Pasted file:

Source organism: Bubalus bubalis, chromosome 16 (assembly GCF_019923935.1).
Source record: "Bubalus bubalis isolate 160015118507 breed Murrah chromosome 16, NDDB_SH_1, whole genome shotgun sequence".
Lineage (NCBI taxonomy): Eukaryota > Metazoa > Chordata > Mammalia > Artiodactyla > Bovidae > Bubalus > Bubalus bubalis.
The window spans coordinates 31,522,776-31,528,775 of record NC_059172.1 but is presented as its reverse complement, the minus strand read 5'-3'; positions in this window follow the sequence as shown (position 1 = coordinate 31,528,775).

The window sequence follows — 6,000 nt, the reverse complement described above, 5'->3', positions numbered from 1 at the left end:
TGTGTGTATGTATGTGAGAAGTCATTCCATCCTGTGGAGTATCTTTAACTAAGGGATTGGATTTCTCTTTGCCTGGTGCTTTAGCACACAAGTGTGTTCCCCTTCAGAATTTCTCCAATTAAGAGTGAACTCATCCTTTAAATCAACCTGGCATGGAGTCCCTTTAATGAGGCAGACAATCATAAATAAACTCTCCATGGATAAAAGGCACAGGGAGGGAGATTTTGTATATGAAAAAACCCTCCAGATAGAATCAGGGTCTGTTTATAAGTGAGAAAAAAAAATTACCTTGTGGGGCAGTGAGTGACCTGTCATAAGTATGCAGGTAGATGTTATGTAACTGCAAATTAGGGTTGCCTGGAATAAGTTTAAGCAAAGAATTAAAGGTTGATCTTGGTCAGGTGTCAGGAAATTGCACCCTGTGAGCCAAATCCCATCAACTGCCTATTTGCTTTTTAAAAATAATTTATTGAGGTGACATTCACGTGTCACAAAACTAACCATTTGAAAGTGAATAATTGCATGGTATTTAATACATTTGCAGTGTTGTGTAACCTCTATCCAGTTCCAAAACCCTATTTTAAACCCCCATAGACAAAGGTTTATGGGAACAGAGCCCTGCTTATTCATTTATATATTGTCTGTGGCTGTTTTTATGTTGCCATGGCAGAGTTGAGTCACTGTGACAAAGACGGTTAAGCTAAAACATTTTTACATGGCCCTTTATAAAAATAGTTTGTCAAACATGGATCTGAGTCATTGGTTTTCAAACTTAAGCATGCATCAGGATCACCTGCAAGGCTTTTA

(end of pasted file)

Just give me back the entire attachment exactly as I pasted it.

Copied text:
Source organism: Bubalus bubalis, chromosome 16 (assembly GCF_019923935.1).
Source record: "Bubalus bubalis isolate 160015118507 breed Murrah chromosome 16, NDDB_SH_1, whole genome shotgun sequence".
Lineage (NCBI taxonomy): Eukaryota > Metazoa > Chordata > Mammalia > Artiodactyla > Bovidae > Bubalus > Bubalus bubalis.
The window spans coordinates 31,522,776-31,528,775 of record NC_059172.1 but is presented as its reverse complement, the minus strand read 5'-3'; positions in this window follow the sequence as shown (position 1 = coordinate 31,528,775).

The window sequence follows — 6,000 nt, the reverse complement described above, 5'->3', positions numbered from 1 at the left end:
TGTGTGTATGTATGTGAGAAGTCATTCCATCCTGTGGAGTATCTTTAACTAAGGGATTGGATTTCTCTTTGCCTGGTGCTTTAGCACACAAGTGTGTTCCCCTTCAGAATTTCTCCAATTAAGAGTGAACTCATCCTTTAAATCAACCTGGCATGGAGTCCCTTTAATGAGGCAGACAATCATAAATAAACTCTCCATGGATAAAAGGCACAGGGAGGGAGATTTTGTATATGAAAAAACCCTCCAGATAGAATCAGGGTCTGTTTATAAGTGAGAAAAAAAAATTACCTTGTGGGGCAGTGAGTGACCTGTCATAAGTATGCAGGTAGATGTTATGTAACTGCAAATTAGGGTTGCCTGGAATAAGTTTAAGCAAAGAATTAAAGGTTGATCTTGGTCAGGTGTCAGGAAATTGCACCCTGTGAGCCAAATCCCATCAACTGCCTATTTGCTTTTTAAAAATAATTTATTGAGGTGACATTCACGTGTCACAAAACTAACCATTTGAAAGTGAATAATTGCATGGTATTTAATACATTTGCAGTGTTGTGTAACCTCTATCCAGTTCCAAAACCCTATTTTAAACCCCCATAGACAAAGGTTTATGGGAACAGAGCCCTGCTTATTCATTTATATATTGTCTGTGGCTGTTTTTATGTTGCCATGGCAGAGTTGAGTCACTGTGACAAAGACGGTTAAGCTAAAACATTTTTACATGGCCCTTTATAAAAATAGTTTGTCAAACATGGATCTGAGTCATTGGTTTTCAAACTTAAGCATGCATCAGGATCACCTGCAAGGCTTTTA